Should we make general claims about art?

Short thought: I hear a lot of composers today claiming that they can’t say much about what’s happening in music today, not even in their own discipline. There are just too many things happening they tell me. There is no possible way to start making these kinds generalization. They are not accurate, truthful or desirable.

If the point of art is to say something, to respond to questions, to promote dialogue, to provoke thought (not necessarily all at once), how can it be meaningful to say something without knowing what kind of conversation people are having?

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About JoeL

I completed a Master of Music degree from McGill University. I am currently working towards an Artist Diploma also at McGill. I like to do philosophy as a hobby.

One thought on “Should we make general claims about art?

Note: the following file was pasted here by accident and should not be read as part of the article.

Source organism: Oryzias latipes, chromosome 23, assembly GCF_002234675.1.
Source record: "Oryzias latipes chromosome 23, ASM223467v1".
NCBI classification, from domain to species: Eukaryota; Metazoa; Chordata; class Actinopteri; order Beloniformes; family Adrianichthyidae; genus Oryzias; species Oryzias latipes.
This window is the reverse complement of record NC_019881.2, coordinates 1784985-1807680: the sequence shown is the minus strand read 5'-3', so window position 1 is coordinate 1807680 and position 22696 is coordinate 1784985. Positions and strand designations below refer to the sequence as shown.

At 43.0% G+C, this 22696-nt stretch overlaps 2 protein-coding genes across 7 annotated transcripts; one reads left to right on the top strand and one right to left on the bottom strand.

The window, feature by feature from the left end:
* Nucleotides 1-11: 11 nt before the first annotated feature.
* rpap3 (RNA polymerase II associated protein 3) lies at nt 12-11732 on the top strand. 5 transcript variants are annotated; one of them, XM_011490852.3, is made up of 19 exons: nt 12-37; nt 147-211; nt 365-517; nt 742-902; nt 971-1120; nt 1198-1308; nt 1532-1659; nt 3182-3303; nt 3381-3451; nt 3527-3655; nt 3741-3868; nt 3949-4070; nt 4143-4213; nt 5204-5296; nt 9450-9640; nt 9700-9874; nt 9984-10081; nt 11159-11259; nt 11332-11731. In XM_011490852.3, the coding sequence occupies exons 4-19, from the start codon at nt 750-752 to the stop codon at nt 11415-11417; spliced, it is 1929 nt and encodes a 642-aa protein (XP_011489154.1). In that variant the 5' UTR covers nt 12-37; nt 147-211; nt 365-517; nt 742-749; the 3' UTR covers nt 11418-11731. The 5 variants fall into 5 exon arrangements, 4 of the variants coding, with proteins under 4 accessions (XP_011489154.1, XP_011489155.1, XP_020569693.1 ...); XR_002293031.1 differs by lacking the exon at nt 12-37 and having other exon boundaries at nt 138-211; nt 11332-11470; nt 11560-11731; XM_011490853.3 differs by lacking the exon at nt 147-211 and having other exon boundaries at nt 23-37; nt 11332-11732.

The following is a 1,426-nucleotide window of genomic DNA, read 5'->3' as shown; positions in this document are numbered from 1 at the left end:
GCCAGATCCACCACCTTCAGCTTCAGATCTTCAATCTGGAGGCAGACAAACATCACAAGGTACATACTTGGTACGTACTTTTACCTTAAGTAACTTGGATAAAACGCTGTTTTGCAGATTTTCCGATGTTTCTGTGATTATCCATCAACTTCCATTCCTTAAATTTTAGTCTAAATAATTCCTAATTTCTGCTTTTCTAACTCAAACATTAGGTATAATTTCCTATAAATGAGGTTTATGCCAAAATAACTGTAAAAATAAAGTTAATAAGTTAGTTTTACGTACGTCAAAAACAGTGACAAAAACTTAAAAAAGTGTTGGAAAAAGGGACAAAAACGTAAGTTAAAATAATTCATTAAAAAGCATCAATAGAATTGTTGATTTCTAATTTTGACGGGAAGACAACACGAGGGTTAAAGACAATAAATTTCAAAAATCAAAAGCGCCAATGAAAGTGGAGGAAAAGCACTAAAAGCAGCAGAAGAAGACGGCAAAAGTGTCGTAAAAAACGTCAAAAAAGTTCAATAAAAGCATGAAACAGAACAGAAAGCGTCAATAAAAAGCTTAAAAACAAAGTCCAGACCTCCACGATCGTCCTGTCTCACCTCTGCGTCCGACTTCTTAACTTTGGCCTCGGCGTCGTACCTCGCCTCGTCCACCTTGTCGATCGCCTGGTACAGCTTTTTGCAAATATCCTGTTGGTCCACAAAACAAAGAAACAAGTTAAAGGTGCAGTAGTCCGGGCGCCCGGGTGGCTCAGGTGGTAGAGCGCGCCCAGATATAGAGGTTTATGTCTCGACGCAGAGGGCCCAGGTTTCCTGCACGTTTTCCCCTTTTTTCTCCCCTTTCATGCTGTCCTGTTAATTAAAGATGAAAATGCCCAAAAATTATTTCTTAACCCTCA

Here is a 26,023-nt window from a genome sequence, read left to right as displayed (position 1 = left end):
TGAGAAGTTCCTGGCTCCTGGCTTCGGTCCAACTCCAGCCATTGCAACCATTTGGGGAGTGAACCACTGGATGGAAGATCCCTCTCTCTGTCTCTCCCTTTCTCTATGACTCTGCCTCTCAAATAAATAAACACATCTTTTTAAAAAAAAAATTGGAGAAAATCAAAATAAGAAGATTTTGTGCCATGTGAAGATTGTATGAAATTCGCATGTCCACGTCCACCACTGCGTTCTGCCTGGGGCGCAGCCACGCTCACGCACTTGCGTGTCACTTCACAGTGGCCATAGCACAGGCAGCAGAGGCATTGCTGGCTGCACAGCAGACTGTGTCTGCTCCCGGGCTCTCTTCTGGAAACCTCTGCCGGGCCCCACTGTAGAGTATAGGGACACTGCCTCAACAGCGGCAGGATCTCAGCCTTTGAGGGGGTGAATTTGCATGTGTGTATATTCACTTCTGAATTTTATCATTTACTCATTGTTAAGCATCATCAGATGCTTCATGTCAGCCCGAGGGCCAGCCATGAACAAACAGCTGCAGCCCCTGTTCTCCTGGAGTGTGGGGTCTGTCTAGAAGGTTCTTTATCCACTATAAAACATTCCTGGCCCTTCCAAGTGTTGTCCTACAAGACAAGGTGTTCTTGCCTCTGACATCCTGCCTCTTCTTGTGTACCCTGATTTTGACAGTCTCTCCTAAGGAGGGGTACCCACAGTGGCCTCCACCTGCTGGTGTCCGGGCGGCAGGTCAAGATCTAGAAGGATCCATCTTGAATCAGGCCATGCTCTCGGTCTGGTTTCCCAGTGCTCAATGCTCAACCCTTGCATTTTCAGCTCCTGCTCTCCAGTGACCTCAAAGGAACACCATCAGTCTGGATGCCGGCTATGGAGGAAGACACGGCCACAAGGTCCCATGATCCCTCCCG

1. Well, what if your music, for example, is not intended primarily to make a contribution to the academic field of music composition, but you want it to speak to a certain audience (academic and/or non-academic)? I think it’s safe to say that in the vast majority of cases, this job will be better done if the artist is in dialogue with a variety of artists from past and present in his or her discipline (and probably also outside his or her discipline), but this is quite different from being able to give a summary of the current state of the “field,” no?

    Likewise, I suspect the response to your question would be that there are so many conversations that it is simply impossible to follow and understand them all. The best one can do is enjoy and find stimulation in as many old and new conversations as one finds fruitful.

    Liked by 1 person

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